Sort 17 Items:
Thumbnail of Shangri-La Oolong | Organic
This premium loose leaf oolong tea offers a baked, biscuit-y aroma with high notes of pepper. The full-bodied brew features smooth woodland flavors, with a touch of caramel, malt, and a subtle hint of verdant green qualities.
Thumbnail of Bamboo Mountain Oolong
Offering a full, sweet, floral fragrance in the classic Taiwan green oolong style, this tea hails from the Zhushan region, or “Bamboo Mountain.” Low oxidation and light roasting contribute to the bright, floral fragrance and sweet, crisp body. A lighter brew than the more roasted oolongs, but with an equally long finish and multi-layered character.
Thumbnail of Blue Oasis
Brewed to an oceanic color using Thai pea flower, this tea is a blend oolong and white teas of fruity, delicate notes that are sure to teleport you straight to a sandy beach.
$4.00 Blue Oasis
Thumbnail of Maple Oolong
If you are missing the maple tree groves of Vermont or Canada, then this is the tea for you. Smells like morning breakfast, tastes like it is fresh off the tree! When brewed in the cup, this tea smells of hot maple syrup but the taste is not overly sweet, just the right amount of spice and flavor to not need any additions. The dried, blended leaves bring out the rich aroma of a toasty cabin during the cold winter holiday season.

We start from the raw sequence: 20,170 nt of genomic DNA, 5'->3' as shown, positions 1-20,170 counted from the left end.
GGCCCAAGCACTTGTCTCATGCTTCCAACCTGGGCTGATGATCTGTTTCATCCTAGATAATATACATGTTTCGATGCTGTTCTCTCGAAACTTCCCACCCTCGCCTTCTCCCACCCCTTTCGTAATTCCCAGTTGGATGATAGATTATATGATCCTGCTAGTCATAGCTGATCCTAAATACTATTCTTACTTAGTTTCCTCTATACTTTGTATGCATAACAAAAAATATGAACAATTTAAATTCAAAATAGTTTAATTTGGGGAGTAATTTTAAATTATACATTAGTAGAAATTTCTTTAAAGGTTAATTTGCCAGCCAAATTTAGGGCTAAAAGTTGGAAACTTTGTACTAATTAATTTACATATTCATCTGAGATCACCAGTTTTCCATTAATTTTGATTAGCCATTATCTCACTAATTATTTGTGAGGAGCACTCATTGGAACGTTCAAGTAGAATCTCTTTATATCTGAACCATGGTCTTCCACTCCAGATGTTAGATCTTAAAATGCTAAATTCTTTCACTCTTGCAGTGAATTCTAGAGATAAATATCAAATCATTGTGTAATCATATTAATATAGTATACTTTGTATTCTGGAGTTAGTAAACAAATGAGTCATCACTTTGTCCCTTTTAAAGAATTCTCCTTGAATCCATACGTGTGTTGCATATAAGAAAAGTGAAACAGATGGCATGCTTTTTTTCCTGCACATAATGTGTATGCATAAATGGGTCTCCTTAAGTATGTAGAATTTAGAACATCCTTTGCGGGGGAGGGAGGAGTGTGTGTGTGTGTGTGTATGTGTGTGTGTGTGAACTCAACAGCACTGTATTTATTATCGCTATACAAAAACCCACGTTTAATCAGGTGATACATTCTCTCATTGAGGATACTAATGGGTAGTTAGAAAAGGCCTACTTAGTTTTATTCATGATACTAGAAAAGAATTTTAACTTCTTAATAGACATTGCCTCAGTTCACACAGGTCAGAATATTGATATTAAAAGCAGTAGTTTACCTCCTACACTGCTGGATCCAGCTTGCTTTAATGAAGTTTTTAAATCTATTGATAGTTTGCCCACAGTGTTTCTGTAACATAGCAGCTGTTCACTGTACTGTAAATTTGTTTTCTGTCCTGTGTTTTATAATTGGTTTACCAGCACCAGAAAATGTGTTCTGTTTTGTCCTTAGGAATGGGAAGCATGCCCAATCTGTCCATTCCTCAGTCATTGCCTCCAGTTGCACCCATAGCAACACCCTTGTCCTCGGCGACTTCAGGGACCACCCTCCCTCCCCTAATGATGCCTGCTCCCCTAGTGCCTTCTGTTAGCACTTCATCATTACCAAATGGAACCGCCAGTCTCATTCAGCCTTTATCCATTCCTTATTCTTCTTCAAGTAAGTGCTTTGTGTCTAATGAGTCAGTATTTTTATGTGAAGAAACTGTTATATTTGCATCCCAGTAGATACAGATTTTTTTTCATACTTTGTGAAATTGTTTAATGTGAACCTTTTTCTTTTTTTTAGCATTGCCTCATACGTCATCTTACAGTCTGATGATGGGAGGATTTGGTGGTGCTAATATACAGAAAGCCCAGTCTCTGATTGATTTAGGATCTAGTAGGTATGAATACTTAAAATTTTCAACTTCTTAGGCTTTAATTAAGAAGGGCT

$4.00 Maple Oolong
Thumbnail of Siberian Forest
The toasty Da Hong Pao oolong combined with a cooked black puerh is evened out with hot and cooling spices. Great for those late nights staying up reading old Slavic fairy tales and keeping Baba Yaga at bay!
Thumbnail of Coconut Oolong | Organic
Combines floral and delicately sweet Bao Zhong (Pouchong) oolong with real juicy pineapple and creamy coconut. All the flavors blend together so well, it's almost like the tea is grown next to a coconut grove. (Though it's not!)
Thumbnail of Milk Oolong
This tea is similar to Tie Guan Yin in its fresh green taste but cultivated to produce an aroma similar to milk. This aroma is enhance by milk flavoring resulting a rich, buttery tea. There is also slightly less caffeine with this tea than Tie Guan Yin as our Milk Oolong contains some of the stems as well as the leaves.
$5.50 Milk Oolong
Thumbnail of Da Hong Pao | Organic
With a nutty, roasted, flavor and sweet undertones, this oolong is a cut above our Wuyi Rock oolong, being the most intense oolong we carry. This is not surprising given the name translation of Da Hong Pao - Big Red Robe. This tea is grown in the WuYi Mountains of the Fujian Province, where the warm moisture and high elevation is perfect for producing this delightful Oolong.